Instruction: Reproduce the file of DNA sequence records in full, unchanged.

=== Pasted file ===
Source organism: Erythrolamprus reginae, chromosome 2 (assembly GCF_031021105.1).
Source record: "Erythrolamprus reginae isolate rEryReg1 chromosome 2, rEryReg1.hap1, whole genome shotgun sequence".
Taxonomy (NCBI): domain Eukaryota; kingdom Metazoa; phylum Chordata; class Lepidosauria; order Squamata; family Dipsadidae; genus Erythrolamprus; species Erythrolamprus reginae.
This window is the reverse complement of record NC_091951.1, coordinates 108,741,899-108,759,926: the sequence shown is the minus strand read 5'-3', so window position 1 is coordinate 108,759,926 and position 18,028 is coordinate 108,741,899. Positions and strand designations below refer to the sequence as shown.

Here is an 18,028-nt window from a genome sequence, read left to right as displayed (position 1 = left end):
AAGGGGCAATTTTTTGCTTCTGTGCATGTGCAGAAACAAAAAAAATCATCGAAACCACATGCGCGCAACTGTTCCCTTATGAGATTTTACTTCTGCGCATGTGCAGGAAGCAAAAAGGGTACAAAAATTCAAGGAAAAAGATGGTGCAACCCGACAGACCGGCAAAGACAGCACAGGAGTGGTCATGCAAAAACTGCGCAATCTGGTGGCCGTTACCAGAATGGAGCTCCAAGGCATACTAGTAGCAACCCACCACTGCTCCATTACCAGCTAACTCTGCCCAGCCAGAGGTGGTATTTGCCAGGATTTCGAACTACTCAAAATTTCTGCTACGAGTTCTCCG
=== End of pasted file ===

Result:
Source organism: Erythrolamprus reginae, chromosome 2 (assembly GCF_031021105.1).
Source record: "Erythrolamprus reginae isolate rEryReg1 chromosome 2, rEryReg1.hap1, whole genome shotgun sequence".
Taxonomy (NCBI): domain Eukaryota; kingdom Metazoa; phylum Chordata; class Lepidosauria; order Squamata; family Dipsadidae; genus Erythrolamprus; species Erythrolamprus reginae.
This window is the reverse complement of record NC_091951.1, coordinates 108,741,899-108,759,926: the sequence shown is the minus strand read 5'-3', so window position 1 is coordinate 108,759,926 and position 18,028 is coordinate 108,741,899. Positions and strand designations below refer to the sequence as shown.

Here is an 18,028-nt window from a genome sequence, read left to right as displayed (position 1 = left end):
AAGGGGCAATTTTTTGCTTCTGTGCATGTGCAGAAACAAAAAAAATCATCGAAACCACATGCGCGCAACTGTTCCCTTATGAGATTTTACTTCTGCGCATGTGCAGGAAGCAAAAAGGGTACAAAAATTCAAGGAAAAAGATGGTGCAACCCGACAGACCGGCAAAGACAGCACAGGAGTGGTCATGCAAAAACTGCGCAATCTGGTGGCCGTTACCAGAATGGAGCTCCAAGGCATACTAGTAGCAACCCACCACTGCTCCATTACCAGCTAACTCTGCCCAGCCAGAGGTGGTATTTGCCAGGATTTCGAACTACTCAAAATTTCTGCTACGAGTTCTCCG